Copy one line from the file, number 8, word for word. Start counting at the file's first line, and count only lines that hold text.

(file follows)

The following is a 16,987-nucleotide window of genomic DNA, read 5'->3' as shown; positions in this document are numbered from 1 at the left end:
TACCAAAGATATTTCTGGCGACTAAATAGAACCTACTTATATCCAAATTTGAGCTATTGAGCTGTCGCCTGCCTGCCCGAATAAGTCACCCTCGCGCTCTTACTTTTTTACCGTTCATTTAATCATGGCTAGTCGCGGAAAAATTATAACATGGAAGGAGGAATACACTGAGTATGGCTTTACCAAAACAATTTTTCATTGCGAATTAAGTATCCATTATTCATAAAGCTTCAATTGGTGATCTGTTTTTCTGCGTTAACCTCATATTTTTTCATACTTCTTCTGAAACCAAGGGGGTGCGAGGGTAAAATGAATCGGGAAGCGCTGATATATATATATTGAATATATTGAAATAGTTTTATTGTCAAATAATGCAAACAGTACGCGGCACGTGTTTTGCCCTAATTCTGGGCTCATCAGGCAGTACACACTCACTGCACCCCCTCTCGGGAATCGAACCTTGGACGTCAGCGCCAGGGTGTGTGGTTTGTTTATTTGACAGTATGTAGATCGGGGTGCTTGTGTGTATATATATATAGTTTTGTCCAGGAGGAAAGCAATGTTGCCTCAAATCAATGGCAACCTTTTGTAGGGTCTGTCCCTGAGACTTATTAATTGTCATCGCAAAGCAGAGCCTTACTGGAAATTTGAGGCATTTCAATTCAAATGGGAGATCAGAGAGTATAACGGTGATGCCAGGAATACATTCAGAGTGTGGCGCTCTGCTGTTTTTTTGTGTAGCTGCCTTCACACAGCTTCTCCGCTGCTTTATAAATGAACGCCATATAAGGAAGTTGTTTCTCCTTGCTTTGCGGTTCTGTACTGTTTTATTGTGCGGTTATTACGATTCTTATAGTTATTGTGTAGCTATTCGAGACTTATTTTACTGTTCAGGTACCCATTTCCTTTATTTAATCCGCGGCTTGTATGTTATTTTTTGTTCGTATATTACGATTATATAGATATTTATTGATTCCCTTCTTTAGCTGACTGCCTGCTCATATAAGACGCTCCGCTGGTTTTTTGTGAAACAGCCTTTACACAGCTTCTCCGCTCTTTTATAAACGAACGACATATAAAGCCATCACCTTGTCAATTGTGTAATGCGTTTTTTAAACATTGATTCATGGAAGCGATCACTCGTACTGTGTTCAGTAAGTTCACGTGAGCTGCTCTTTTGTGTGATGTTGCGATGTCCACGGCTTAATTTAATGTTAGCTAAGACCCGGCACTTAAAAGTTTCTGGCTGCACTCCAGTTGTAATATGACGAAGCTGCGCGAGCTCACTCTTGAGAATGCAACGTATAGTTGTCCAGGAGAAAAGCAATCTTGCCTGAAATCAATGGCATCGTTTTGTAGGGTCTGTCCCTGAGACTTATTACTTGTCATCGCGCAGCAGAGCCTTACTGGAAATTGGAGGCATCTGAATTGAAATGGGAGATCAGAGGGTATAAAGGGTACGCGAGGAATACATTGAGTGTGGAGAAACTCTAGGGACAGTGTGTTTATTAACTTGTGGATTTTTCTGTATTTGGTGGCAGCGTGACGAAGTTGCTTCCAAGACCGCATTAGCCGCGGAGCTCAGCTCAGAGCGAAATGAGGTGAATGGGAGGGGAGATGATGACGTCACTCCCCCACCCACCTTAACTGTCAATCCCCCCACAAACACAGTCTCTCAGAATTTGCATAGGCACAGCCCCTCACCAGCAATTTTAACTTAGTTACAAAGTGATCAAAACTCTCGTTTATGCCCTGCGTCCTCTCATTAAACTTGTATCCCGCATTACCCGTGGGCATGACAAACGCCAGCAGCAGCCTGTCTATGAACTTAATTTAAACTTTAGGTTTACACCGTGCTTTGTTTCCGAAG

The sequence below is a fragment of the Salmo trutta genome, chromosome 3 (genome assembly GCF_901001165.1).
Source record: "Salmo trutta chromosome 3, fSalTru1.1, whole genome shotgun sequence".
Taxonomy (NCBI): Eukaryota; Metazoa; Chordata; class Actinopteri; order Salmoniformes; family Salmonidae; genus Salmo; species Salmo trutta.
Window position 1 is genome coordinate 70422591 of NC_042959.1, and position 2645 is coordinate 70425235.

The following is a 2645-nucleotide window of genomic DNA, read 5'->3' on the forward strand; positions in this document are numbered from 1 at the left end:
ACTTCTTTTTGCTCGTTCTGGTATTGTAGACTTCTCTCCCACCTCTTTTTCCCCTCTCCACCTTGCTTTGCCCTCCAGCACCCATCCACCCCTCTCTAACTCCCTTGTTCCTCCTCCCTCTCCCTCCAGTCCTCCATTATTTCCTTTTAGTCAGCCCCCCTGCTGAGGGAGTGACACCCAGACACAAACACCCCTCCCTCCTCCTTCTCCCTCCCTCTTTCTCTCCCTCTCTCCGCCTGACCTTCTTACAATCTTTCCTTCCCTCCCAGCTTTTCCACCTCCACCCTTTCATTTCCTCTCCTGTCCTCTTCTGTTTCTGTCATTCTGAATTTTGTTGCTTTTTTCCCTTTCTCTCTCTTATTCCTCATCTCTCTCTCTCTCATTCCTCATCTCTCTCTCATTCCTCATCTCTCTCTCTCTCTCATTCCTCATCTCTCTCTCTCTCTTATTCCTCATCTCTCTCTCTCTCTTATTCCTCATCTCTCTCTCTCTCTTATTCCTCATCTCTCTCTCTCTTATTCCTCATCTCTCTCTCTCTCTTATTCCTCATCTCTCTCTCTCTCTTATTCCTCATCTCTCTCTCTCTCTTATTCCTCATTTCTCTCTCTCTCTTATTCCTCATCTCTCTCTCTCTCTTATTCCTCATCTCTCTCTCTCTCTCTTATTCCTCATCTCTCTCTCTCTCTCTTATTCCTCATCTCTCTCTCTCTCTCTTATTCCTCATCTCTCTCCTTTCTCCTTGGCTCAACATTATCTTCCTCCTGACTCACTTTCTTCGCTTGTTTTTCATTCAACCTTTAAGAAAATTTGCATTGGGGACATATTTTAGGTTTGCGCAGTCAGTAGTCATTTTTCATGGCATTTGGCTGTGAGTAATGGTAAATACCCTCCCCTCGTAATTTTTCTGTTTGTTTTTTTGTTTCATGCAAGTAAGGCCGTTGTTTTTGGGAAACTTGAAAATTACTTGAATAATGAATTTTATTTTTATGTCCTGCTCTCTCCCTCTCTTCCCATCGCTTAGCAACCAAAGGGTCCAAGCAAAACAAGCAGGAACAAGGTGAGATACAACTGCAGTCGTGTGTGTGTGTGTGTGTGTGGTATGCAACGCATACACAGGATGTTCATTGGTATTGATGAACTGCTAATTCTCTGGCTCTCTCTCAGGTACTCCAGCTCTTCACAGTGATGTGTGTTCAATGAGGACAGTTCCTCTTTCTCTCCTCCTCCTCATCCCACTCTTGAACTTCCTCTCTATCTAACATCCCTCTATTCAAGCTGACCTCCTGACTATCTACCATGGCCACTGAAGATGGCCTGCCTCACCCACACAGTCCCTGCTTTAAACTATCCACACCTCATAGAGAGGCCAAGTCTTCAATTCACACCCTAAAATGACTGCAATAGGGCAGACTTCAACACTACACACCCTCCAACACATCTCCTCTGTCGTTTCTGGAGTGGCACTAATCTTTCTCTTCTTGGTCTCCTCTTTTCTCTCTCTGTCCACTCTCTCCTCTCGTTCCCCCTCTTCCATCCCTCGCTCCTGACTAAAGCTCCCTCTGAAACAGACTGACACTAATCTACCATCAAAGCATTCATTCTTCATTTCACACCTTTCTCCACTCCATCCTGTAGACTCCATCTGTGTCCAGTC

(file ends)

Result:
ACTTCTTTTTGCTCGTTCTGGTATTGTAGACTTCTCTCCCACCTCTTTTTCCCCTCTCCACCTTGCTTTGCCCTCCAGCACCCATCCACCCCTCTCTAACTCCCTTGTTCCTCCTCCCTCTCCCTCCAGTCCTCCATTATTTCCTTTTAGTCAGCCCCCCTGCTGAGGGAGTGACACCCAGACACAAACACCCCTCCCTCCTCCTTCTCCCTCCCTCTTTCTCTCCCTCTCTCCGCCTGACCTTCTTACAATCTTTCCTTCCCTCCCAGCTTTTCCACCTCCACCCTTTCATTTCCTCTCCTGTCCTCTTCTGTTTCTGTCATTCTGAATTTTGTTGCTTTTTTCCCTTTCTCTCTCTTATTCCTCATCTCTCTCTCTCTCATTCCTCATCTCTCTCTCATTCCTCATCTCTCTCTCTCTCTCATTCCTCATCTCTCTCTCTCTCTTATTCCTCATCTCTCTCTCTCTCTTATTCCTCATCTCTCTCTCTCTCTTATTCCTCATCTCTCTCTCTCTTATTCCTCATCTCTCTCTCTCTCTTATTCCTCATCTCTCTCTCTCTCTTATTCCTCATCTCTCTCTCTCTCTTATTCCTCATTTCTCTCTCTCTCTTATTCCTCATCTCTCTCTCTCTCTTATTCCTCATCTCTCTCTCTCTCTCTTATTCCTCATCTCTCTCTCTCTCTCTTATTCCTCATCTCTCTCTCTCTCTCTTATTCCTCATCTCTCTCCTTTCTCCTTGGCTCAACATTATCTTCCTCCTGACTCACTTTCTTCGCTTGTTTTTCATTCAACCTTTAAGAAAATTTGCATTGGGGACATATTTTAGGTTTGCGCAGTCAGTAGTCATTTTTCATGGCATTTGGCTGTGAGTAATGGTAAATACCCTCCCCTCGTAATTTTTCTGTTTGTTTTTTTGTTTCATGCAAGTAAGGCCGTTGTTTTTGGGAAACTTGAAAATTACTTGAATAATGAATTTTATTTTTATGTCCTGCTCTCTCCCTCTCTTCCCATCGCTTAGCAACCAAAGGGTCCAAGCAAAACAAGCAGGAACAAGGTGAGATACAACTGCAGTCGTGTGTGTGTGTGTGTGTGTGGTATGCAACGCATACACAGGATGTTCATTGGTATTGATGAACTGCTAATTCTCTGGCTCTCTCTCAGGTACTCCAGCTCTTCACAGTGATGTGTGTTCAATGAGGACAGTTCCTCTTTCTCTCCTCCTCCTCATCCCACTCTTGAACTTCCTCTCTATCTAACATCCCTCTATTCAAGCTGACCTCCTGACTATCTACCATGGCCACTGAAGATGGCCTGCCTCACCCACACAGTCCCTGCTTTAAACTATCCACACCTCATAGAGAGGCCAAGTCTTCAATTCACACCCTAAAATGACTGCAATAGGGCAGACTTCAACACTACACACCCTCCAACACATCTCCTCTGTCGTTTCTGGAGTGGCACTAATCTTTCTCTTCTTGGTCTCCTCTTTTCTCTCTCTGTCCACTCTCTCCTCTCGTTCCCCCTCTTCCATCCCTCGCTCCTGACTAAAGCTCCCTCTGAAACAGACTGACACTAATCTACCATCAAAGCATTCATTCTTCATTTCACACCTTTCTCCACTCCATCCTGTAGACTCCATCTGTGTCCAGTC